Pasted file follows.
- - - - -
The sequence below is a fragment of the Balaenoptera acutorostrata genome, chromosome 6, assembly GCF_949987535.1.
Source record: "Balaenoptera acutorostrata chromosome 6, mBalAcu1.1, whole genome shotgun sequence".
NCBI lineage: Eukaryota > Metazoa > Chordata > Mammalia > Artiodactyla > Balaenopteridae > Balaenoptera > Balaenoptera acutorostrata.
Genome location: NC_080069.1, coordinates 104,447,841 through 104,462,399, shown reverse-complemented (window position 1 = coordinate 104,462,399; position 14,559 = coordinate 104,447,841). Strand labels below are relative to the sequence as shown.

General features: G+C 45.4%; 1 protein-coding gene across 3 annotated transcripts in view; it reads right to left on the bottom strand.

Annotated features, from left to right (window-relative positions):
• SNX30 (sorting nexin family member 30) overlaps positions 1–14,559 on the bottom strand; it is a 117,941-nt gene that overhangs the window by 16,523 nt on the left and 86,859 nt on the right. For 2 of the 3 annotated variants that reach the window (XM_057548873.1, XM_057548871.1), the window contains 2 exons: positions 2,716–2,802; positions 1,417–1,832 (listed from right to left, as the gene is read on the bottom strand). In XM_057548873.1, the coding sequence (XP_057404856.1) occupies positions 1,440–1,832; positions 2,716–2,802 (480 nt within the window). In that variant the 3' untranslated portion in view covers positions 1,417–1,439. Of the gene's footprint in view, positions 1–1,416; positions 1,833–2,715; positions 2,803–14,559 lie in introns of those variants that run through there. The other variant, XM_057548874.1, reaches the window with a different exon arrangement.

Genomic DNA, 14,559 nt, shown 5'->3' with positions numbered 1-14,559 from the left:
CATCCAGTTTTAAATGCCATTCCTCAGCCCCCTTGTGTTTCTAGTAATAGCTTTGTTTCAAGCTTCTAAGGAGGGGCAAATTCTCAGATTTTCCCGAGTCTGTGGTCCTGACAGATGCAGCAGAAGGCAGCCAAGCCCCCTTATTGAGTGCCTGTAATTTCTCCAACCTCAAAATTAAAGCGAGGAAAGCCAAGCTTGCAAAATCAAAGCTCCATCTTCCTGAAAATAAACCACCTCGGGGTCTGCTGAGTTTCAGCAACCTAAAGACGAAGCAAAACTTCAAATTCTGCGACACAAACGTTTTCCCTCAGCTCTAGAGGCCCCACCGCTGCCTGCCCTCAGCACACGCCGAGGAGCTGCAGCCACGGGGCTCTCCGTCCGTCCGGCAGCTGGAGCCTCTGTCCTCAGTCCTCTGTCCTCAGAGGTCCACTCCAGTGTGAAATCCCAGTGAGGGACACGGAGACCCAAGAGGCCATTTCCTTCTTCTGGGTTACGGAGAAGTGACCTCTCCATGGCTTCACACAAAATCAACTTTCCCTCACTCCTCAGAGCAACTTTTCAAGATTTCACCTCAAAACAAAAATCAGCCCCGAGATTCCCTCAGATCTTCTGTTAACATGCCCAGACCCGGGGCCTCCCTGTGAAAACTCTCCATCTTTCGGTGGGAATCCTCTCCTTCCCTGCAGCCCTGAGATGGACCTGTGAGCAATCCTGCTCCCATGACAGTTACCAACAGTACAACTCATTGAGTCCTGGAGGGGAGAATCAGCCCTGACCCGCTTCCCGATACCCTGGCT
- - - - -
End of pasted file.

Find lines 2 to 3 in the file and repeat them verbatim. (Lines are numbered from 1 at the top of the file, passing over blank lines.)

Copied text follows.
Source record: "Balaenoptera acutorostrata chromosome 6, mBalAcu1.1, whole genome shotgun sequence".
NCBI lineage: Eukaryota > Metazoa > Chordata > Mammalia > Artiodactyla > Balaenopteridae > Balaenoptera > Balaenoptera acutorostrata.